Kelihos Botnet Detection and Threat Analysis
On Wednesday, March 21, 2012, Dell SecureWorks, CrowdStrike, Kaspersky, and the Honeynet Project initiated efforts to disrupt the operations of the Waledac/Kelihos (aka Hlux) botnet. This botnet is similar in structure to the Storm Worm DDoS attack, however it generally sends spam email, harvests email addresses and credentials, and steals Bitcoin wallets.
If you are concerned about botnet protection, The Dell SecureWorks Counter Threat Unit (CTU) has published a detailed analysis based on the botnet detection and description of the network takeover. This article provides a simple overview of the Kelihos botnet threat.
Waledac/Kelihos Botnet Protection & Detection Statistics
Key Detection Findings from the botnet protection analysis:
- Waledac/Kelihos botnet is distributed through pay-per-install (PPI) affiliate programs.
- The Kelihos botnet variant currently has low antivirus detection rates. Only Microsoft specifically detects the botnet as Kelihos.B.
- The Waledac/Kelihos botnet is a different variant than the one found during the takeover Kaspersky and Microsoft performed in September, 2011.
- The Kelihos botnet currently consists of 118,000 systems (unique bot IDs).
- Botnet detection illustrated that Poland, United States, and Turkey are the top three countries that have the largest concentration of infected systems.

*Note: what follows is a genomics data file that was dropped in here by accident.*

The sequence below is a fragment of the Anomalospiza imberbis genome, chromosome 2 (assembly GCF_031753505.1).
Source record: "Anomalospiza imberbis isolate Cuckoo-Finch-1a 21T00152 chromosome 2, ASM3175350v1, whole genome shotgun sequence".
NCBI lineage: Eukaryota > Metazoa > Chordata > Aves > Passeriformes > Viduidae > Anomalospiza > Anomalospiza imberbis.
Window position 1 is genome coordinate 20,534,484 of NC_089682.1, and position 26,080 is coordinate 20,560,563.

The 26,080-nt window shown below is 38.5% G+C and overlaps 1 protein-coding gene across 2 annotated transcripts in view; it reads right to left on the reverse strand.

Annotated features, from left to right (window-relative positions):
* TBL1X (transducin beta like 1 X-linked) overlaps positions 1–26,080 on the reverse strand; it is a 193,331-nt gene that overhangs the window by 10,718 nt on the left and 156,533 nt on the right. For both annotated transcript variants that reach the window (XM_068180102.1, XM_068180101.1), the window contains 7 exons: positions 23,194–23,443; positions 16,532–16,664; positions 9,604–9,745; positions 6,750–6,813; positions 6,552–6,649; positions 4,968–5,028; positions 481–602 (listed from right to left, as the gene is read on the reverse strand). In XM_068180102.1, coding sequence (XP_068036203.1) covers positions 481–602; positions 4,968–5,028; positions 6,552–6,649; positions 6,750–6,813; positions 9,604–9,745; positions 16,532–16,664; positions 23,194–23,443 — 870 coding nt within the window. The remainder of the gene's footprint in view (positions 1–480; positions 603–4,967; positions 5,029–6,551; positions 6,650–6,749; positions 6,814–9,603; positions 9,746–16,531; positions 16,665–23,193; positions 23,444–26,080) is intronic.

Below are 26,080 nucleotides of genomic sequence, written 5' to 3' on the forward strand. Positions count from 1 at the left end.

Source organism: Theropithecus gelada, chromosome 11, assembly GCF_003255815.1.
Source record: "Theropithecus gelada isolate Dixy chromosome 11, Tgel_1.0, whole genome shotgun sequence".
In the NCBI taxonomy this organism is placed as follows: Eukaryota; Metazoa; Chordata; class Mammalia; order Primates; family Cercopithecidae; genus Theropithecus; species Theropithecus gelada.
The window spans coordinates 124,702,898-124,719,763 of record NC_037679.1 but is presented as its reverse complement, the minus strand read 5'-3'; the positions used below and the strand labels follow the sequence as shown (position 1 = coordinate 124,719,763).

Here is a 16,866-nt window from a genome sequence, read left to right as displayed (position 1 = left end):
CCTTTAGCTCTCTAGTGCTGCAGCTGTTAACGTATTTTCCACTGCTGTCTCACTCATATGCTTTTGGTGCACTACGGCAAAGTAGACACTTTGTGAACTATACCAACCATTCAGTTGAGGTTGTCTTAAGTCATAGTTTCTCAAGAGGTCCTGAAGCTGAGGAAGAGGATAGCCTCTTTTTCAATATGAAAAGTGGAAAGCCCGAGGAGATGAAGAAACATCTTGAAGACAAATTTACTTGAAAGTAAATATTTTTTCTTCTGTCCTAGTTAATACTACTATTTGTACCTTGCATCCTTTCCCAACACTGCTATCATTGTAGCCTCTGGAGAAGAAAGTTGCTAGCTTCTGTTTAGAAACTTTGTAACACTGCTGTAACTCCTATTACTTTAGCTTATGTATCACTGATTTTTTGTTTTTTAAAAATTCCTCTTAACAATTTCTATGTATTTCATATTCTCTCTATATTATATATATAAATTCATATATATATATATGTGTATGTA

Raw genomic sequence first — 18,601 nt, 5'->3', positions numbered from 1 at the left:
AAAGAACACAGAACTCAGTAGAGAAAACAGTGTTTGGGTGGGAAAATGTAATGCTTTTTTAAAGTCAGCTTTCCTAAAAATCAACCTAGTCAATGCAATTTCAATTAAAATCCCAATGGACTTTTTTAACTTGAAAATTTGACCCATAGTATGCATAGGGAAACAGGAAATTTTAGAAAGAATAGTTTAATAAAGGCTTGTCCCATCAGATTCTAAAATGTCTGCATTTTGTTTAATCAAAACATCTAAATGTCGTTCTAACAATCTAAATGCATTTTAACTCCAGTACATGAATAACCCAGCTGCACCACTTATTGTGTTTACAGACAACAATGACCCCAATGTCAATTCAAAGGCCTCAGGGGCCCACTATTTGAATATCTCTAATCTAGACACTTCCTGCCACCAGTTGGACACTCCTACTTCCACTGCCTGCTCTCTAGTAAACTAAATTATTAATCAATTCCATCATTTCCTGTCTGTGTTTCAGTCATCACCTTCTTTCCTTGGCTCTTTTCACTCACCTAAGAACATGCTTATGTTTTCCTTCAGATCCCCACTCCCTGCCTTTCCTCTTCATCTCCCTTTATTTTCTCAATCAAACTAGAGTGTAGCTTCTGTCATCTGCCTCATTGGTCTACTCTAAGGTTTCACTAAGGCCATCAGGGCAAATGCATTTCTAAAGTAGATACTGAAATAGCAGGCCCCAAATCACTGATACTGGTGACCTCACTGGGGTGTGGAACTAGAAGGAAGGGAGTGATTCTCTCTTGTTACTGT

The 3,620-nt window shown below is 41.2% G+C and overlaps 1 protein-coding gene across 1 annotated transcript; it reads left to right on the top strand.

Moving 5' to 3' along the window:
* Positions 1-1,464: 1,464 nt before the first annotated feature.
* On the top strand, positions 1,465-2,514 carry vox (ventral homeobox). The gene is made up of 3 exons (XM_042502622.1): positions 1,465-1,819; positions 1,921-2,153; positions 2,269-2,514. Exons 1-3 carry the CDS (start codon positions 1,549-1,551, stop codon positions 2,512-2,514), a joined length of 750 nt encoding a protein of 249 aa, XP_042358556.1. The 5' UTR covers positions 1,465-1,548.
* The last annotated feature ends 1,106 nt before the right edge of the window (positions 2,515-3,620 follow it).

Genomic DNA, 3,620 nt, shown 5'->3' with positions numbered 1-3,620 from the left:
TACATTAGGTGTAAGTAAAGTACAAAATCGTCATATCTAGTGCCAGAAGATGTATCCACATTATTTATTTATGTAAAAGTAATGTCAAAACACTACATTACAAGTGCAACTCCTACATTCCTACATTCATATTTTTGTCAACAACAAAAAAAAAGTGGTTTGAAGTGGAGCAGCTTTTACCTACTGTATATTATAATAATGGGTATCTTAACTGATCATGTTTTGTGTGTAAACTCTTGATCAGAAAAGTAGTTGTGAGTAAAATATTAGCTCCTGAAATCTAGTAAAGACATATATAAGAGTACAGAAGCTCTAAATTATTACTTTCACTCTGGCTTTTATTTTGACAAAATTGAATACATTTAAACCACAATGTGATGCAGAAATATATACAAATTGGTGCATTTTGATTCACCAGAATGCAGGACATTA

Botnet Detection: Kelihos.C, the Next Attack Wave
Update as of Friday, March 30, 2012: The week after this sinkhole operation began, the botnet operators abandoned Kelihos.B. At the same time, the controllers purchased new malware installations via PPI affiliate programs, and set up a new botnet now known as Waledac/Kelihos.C (which is nearly identical to the previous botnet with only a few changes). These actions indicate that the criminals are well-funded and determined to maintain and protect the botnet. However, their modifications such as changing the encryption means there is no mechanism for the botnet controllers to regain control of the Kelihos.B botnet. In addition, the worm known as Fifesock that has been used to drop Kelihos.B does not have the ability to update or install new Kelihos botnet binaries. In other words, the computers infected with Kelihos.B are no longer able to communicate with Kelihos.C bots nor the command and control (C2) infrastructure, and furthermore, cannot be reinfected through an existing Fifesock worm infection.